Won’t you take us to the bioscope?


Won’t you take us to the bioscope?

The films opening in our cinemas this week

Critics’ choice

What it’s about
Old-school magic meets the modern world when young Alex stumbles upon the mythical sword Excalibur. He soon unites his friends and enemies, and they become knights who join forces with the legendary wizard Merlin. Together they must save mankind from the wicked enchantress Morgana and her army of supernatural warriors.
What people say
Director Joe Cornish gives Arthurian legend a modern, crowd-pleasing twist in this version by choosing a kind, courageous “everyboy” to be the once and future king. – Sandie Angulo Chen, Common Sense Media
More proof that Cornish is a wizard at re-energising tired tropes. The characters are a delight, the action sequences thrum with invention, and when it’s funny, it’s very funny indeed. – Nick De Semlyen, Empire
What it’s about
Six adventurous strangers travel to a mysterious building to experience the escape room – a game in which players compete to solve a series of puzzles to win $10,000. What starts out as seemingly innocent fun soon turns into a living nightmare as the four men and two women discover each room is an elaborate trap that is part of a sadistic game of life or death.
What people say
Escape Room is like The Crystal Maze with more death. It’s fun at the start then loses its way, but it’ll do until “Flossing: The Movie” comes along. – Ian Freer, Empire
This horror film/thriller has its virtues, but it badly strains viewers’ suspension of disbelief and can’t avoid feeling like Saw with duller teeth. – Michael Ordona, Common Sense Media
What it’s about
As a young cop, Erin Bell went undercover to infiltrate a gang in the California desert – with tragic results. Bell continues to work as a detective for the Los Angeles Police Department, but feelings of anger and remorse leave her worn down and consumed by guilt. When the leader of that gang suddenly reemerges, Erin embarks on an obsessive quest to find his former associates, bring him to justice and make peace with her tortured past.
What people say
A grim, dour dive into one LA cop’s unravelling, which centres on a truly transformative performance from Nicole Kidman. – Dan Jolin, Empire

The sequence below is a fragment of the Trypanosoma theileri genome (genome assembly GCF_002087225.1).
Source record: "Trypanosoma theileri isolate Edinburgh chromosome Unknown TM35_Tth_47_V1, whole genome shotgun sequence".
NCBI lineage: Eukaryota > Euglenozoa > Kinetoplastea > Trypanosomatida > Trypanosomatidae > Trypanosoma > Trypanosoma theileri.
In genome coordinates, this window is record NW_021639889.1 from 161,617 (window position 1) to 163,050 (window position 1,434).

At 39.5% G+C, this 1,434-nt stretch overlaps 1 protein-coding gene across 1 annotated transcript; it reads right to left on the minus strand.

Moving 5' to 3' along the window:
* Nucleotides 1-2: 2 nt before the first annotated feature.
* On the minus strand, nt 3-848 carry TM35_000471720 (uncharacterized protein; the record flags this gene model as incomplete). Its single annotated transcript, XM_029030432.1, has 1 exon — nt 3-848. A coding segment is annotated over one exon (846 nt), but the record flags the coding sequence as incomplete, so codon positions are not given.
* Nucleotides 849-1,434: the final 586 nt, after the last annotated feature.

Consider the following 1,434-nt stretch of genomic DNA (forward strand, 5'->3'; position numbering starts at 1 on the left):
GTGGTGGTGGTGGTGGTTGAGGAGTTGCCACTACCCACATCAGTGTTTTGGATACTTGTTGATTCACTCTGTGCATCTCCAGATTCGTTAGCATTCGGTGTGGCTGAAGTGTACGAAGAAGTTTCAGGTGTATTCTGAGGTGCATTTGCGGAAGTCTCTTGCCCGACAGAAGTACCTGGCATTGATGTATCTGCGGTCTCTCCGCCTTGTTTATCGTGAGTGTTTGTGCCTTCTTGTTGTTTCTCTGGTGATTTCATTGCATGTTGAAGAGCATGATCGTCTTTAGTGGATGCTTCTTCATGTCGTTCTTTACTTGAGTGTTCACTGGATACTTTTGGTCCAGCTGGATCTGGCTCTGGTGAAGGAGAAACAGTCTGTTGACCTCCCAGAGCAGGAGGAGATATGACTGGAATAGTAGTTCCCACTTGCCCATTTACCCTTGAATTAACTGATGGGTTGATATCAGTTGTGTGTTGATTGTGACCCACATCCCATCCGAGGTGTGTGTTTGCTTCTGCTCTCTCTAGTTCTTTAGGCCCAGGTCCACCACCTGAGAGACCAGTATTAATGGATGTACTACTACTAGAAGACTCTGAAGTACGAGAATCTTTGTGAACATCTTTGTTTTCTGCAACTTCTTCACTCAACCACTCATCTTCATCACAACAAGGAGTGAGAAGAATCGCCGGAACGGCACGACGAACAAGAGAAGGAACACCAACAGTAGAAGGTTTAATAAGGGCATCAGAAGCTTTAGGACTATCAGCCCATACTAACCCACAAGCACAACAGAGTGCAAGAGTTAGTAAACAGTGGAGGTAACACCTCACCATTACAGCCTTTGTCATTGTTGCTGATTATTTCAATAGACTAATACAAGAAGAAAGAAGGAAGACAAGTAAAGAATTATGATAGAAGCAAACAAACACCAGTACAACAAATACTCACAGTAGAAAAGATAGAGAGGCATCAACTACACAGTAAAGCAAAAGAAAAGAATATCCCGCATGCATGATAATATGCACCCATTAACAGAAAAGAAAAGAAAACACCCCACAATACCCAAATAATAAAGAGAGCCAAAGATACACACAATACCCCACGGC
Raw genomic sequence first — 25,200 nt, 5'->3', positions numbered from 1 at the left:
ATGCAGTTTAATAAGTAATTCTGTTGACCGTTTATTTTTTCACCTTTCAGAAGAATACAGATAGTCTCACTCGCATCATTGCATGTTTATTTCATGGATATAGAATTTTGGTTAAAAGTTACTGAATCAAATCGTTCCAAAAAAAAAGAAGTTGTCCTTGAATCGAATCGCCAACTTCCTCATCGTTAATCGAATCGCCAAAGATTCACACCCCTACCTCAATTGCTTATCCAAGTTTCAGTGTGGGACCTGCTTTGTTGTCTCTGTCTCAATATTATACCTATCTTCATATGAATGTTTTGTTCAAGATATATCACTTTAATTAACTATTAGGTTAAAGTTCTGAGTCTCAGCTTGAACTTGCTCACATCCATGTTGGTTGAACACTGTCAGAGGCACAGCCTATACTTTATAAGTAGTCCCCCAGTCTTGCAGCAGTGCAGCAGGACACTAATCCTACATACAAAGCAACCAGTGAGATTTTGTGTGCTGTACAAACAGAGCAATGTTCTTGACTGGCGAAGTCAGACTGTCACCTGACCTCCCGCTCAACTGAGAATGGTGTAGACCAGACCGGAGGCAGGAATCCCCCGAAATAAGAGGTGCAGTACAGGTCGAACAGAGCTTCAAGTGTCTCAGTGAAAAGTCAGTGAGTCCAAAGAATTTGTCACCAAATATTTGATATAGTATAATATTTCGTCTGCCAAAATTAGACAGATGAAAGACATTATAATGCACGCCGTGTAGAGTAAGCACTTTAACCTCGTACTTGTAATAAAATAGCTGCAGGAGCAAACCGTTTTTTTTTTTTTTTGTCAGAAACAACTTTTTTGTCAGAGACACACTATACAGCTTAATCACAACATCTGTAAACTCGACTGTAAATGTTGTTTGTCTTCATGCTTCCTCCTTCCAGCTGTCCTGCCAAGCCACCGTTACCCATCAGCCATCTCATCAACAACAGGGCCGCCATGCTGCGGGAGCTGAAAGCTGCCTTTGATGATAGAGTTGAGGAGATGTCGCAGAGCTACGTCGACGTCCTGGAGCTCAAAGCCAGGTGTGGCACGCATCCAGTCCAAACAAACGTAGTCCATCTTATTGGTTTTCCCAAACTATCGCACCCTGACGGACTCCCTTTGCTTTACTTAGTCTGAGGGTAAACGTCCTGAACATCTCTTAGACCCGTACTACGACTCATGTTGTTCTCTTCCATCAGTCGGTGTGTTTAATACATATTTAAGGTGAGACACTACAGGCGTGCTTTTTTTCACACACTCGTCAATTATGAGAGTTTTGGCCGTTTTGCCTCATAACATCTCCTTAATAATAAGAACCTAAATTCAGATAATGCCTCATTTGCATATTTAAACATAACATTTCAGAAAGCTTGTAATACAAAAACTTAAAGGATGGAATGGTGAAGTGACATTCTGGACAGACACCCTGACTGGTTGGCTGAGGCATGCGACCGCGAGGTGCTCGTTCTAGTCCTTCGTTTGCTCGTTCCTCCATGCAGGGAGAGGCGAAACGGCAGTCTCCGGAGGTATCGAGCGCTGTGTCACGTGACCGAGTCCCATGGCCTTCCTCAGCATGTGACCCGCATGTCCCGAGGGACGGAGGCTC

The surrealism of these scenes, compounded by the choppily intricate nature of its flashback structure, makes Destroyer deliberately frustrating, but the anxious, unmoored tone pulls us along. – Bilge Ebiri, Vulture
What it’s about
Nels Coxman’s quiet life as a snowplow driver comes crashing down when his beloved son dies under mysterious circumstances. His search for the truth soon becomes a quest for revenge against a psychotic drug lord named Viking and his sleazy henchmen. Transformed from upstanding citizen to coldblooded vigilante, Coxman unwittingly sets off a chain of events that includes a kidnapping, a series of deadly misunderstandings and a turf war between Viking and a rival boss.
What people say
This bloody, deceptive thriller starts out like yet another one of Neeson’s revenge movies, but it subtly switches into a very dark comedy that asks us to consider our various reactions to death. – Jeffrey M Anderson, Common Sense Media
Makes for an entertaining subversion of Neeson’s previous action roles, but the story gets dragged down in its larger ambitions. – Chris Agar, Screen Rant
What it’s about
Florence Green, a free-spirited widow, puts grief behind her and risks everything to open a bookshop – the first such shop in the sleepy seaside town of Hardborough, England. But this mini social revolution soon brings her fierce enemies: she invites the hostility of the town’s less prosperous shopkeepers and also crosses Mrs Gamart, Harborough’s vengeful, embittered alpha female who is a wannabe doyenne of the local arts scene.
What people say
Only on second viewing did I notice how much Ms Mortimer was doing while Mr Nighy was stealing a scene. In the end, though, it’s his movie. And likely wasn’t supposed to be. – John Anderson, Wall Street Journal
A fine, sensitive leading turn from Emily Mortimer helps shore up these quiet, lightly dust-covered proceedings, but can’t quite put The Bookshop in the black. – Guy Lodge, Variety

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